You could go to jail for showing your belly button.
We live in an advanced, prosperous Western culture. Globalization has resulted in an abundance of cheap travel. Lands that once seemed out of reach and exotic are now available at the end of a 17-hour flight.
But there are rules. The incredible diversity of ethnicity and culture is something to be celebrated – and respected. Dubai is one of these places.
Dubai is known for its incredible architecture and sprawling wealth. Oil has made it rich, and Arabian princes have turned it into a lavish, fascinating place to travel to. However, to respect the religion and culture of the UAE, there is a stringent dress code in place. This applies, particularly to women.
Let’s take a look at what you should know about the Dubai dress code.
What to Wear when you’re in Dubai
When thinking of what to wear in Dubai, it’s good to remember the word “conservative.” The more conservative you aim to be, the less likely you’ll violate the dress code.
Alex of Travel Fashion Girl points out two important things to remember when dressing as a woman. Dubai is famous for its large, expansive malls. Most, if not all, of them, enforce the dress code rigorously. They require you to have no cleavage showing and to cover shoulders. Knees are also a no-no – making sure all skirts reach below the knee is essential.
Getting to Know your UAE Women’s Rights
Women in the UAE enjoy some of the most advanced fundamental rights in the Middle East. Due to Dubai being a progressive, innovative hub, women are slowly becoming more valued in society. Let’s break up UAE women’s rights into three categories.
1. UAE Women’s Rights and the Government
Women are slowly catching up to men in the UAE. Louise Redvers of the BBC interviews 31-year-old Farha Alshamsi. She says “we have women working in all sectors, and the government does a lot to support women…there are many women in government ministries.”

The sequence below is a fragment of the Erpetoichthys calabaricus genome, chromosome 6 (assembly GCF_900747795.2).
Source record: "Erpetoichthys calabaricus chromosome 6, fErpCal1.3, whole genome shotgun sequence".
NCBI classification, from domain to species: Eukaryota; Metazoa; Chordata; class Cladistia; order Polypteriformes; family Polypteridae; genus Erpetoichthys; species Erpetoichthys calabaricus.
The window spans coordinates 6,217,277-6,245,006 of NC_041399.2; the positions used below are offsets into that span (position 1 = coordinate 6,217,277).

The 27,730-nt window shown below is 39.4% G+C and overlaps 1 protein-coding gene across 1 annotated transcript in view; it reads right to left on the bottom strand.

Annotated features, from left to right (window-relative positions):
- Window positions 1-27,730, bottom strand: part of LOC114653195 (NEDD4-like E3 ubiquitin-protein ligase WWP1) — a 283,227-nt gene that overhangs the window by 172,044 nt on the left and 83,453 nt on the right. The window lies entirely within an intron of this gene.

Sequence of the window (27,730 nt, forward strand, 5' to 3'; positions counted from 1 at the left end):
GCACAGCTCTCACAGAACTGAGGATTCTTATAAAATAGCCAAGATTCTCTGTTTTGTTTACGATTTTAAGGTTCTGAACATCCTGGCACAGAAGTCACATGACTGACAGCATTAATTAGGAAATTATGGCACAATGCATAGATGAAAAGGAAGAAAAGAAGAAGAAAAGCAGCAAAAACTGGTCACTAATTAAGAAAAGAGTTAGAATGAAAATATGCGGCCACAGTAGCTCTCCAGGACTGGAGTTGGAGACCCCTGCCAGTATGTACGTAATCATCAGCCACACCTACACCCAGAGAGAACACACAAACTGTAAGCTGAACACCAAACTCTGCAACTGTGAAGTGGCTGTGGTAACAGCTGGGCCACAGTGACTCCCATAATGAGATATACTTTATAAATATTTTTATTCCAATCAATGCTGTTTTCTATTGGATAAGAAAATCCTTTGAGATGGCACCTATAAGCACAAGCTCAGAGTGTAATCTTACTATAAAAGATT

2. UAE Women’s Rights in Relation to Family
Lonely Planet mentions that traditionally, women in the UAE are fulfilled in their roles as mother and wife and are matron of the house. However, there are numerous accounts of families encouraging the female members of their family to pursue an education and ultimately a career.
3. UAE Women’s Rights and the laws of Marriage
One common myth when traveling to Dubai about Abu Dhabi women is that their clothing reflects their marital status. It is believed that only married women wear full coverage. However, according to Ali Al Saloom of The National, an Abu Dhabi woman has the right to wear the Shayla and Abaya whether she is single or married.
While the dress code may seem archaic, it’s worth remembering that it doesn’t necessarily reflect the rights of women. The average Abu Dhabi woman dresses in an appropriation of her culture and religion – whether she is matron of her household or head of a governmental department.
Preparing for the Dubai Dress Code
The better prepared you are when getting ready to travel to Dubai, the less you’ll have to stress when you get there.
Expat Woman notes some essentials that will make sure you’re covered and in keeping with regulation.
- Pashminas: a simple, silky piece of material that is the perfect cover-up if keeping your shoulders out of sight has slipped your mind. You can even have one in your handbag at all times to reach for in emergencies.
- Capri Pants: these are a great alternative to committing to full-length jeans. The heat in Dubai can be unforgiving at times, but you still have to keep your knees covered. Compromise with pants that allow you to keep your lower legs cool.
- Leggings: this wardrobe staple will be a lifesaver as you try to remember each criterion of the dress code. They’re a great way to keep your legs covered if you have a dress that’s just a little bit above the knee.
What else you should know about the Dubai Dress Code
Because Dubai is a hot house all year round, it’s hard to pack for a place that requires so much clothing.
This is where you get creative, and remember it’s not all ankle-length dresses. In fact, one significant loophole found in the Dubai dress code is your right to wear what you want when you swim. They can’t enforce a super conservative approach in the pool, so this is one place to let it all out.
Remember, when traveling to Dubai, you’ve got to know what you’re going to wear in advance. Think of light, breathable materials that you don’t mind wearing around your shoulders and knees.
The more conservative your approach, the safer you’ll be. Dubai is a brilliant destination with a rich cultural history, so it’s worth hiding those shoulders and legs for a few days.